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Sunday, October 22, 2017


I fell behind on writing reviews on the books I've read and have been working to catch up.  I'm sure that some of my reviews haven't been as detailed as they would have been if I'd gotten around to some of them sooner.  Some reviews I've skipped altogether because they didn't make much of an impression and I couldn't remember how I felt about them six months later.  That is not an issue I have with Ulysses by James Joyce.  When I saw that was my next book to review, the white hot rage welled up in me like I just finished reading this piece of trash yesterday.


I'll be the first to admit that, as a very literal thinker, there is a lot that I can miss while reading great literature in terms of themes, symbols, and even clever turns of phrase.  While not a big fan of certain works I've read, I have generally seen at least some artistic merit in each of them.  I'm even including Lolita with all of its creepiness; Don Quixote with its rambling, unbelievably redundant narrative; Infinite Jest with its maddening endnotes and impossible to follow plot; and Catch 22 with its insane characters.  I found nothing redeeming about this book.

I have to believe that Ulysses only came to exist as a result of a sick bet Joyce made that he could write a book so inaccessible that critics would feel the need to praise it despite a complete lack of merit.  Joyce won the bet, and everyone who ever opened the book lost.  There are certainly many people who would disagree with me.  An article in the Economist defending the book went so far as to call it "fun" and a great book to bring to the beach.  According to this person who was actually defending Ulysses, all you need is Don Gifford's "Ulysses Annotated" (694 pages), Harry Blamires's "The New Bloomsday Book" (272 pages), and Joseph Campbell's "Mythic Worlds, Modern Words" (368 pages).  The article didn't go so far as to say that it's needed, but apparently being a full-time literature student is also highly suggested.  It's fine if outside resources can enhance a reading experience.  If they are required for basic comprehension then that alone makes it a failure as a piece of literature in my view.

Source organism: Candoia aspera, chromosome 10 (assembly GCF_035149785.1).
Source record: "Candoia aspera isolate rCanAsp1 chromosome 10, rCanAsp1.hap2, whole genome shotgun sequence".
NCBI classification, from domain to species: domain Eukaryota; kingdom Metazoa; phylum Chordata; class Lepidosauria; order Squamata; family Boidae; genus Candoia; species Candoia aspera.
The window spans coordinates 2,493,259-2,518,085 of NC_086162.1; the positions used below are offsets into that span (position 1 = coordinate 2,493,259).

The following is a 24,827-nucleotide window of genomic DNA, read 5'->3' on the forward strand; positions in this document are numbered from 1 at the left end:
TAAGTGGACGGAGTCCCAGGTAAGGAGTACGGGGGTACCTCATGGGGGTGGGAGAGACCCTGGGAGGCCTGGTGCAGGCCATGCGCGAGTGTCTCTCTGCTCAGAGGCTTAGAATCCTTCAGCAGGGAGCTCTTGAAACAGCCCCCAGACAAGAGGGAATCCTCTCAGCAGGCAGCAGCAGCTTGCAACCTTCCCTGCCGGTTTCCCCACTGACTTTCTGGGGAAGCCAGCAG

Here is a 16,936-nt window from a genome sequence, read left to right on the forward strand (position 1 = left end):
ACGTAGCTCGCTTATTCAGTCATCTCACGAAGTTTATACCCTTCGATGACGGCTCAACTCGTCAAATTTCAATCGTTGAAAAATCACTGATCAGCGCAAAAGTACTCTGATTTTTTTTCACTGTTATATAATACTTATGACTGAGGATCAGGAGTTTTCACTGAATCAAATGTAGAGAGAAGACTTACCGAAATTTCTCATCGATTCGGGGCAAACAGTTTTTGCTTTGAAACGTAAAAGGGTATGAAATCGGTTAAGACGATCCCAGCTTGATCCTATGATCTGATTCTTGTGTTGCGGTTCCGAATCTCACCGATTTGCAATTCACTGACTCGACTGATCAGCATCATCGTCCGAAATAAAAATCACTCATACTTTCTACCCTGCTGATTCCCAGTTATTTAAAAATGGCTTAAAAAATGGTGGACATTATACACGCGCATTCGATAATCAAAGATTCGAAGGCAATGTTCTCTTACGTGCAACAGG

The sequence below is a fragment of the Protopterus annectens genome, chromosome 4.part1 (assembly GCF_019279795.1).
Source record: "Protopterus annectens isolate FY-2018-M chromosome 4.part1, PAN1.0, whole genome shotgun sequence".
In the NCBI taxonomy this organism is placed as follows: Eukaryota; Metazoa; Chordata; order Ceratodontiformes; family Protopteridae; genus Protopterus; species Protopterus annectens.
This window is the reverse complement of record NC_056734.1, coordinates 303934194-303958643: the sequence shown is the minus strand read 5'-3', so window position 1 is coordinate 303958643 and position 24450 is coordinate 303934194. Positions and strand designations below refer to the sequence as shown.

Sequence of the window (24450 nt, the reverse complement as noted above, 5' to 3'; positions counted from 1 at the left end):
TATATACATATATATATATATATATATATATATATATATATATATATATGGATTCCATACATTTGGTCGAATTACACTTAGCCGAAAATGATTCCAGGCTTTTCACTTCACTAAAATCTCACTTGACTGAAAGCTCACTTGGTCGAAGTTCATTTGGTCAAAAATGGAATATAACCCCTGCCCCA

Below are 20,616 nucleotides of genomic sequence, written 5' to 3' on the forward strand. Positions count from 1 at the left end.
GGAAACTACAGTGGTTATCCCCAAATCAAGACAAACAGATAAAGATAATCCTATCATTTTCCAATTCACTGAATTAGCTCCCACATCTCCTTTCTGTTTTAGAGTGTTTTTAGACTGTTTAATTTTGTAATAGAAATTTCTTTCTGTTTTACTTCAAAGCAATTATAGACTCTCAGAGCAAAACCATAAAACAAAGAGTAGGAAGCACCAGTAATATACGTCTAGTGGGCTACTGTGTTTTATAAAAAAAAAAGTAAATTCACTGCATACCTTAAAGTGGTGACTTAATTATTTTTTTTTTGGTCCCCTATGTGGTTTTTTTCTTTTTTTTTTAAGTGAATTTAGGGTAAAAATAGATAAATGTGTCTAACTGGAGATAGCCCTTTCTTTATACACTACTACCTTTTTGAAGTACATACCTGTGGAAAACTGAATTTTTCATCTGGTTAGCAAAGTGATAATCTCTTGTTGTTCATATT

I can get that a challenge can make ultimately reaching a goal more satisfying, so maybe that's what makes this book liked by so many people. Personally, I've never found that an author intentionally obscuring his meaning behind references that most people will not get and language that most people will not be able to follow to make anything about the book more enjoyable or beneficial for the reader. I don't mean using esoteric terms or elaborate grammar, I mean eschewing basic punctuation so that it's impossible to tell who's talking or if someone's talking at all. Apparently Joyce hated quotation marks almost as much he hated his readers.  I can't help feeling, though it is uncharitable of me, that the satisfaction that a good portion its fans derive from the novel isn't enjoyment of the novel itself or a sense of accomplishment from overcoming its challenges as much as a sense of superiority over those who are not willing to commit far, far more time to understanding the novel than it deserves.

To me, this book is clearly designed to impress other writers, not to convey a story, or even ideas. Clearly I would not recommend it. I'd be surprised if there aren't people who stopped trying to read classic books because of this overrated junk.  If Finnegans Wake is half as bad, it might do the same to me.

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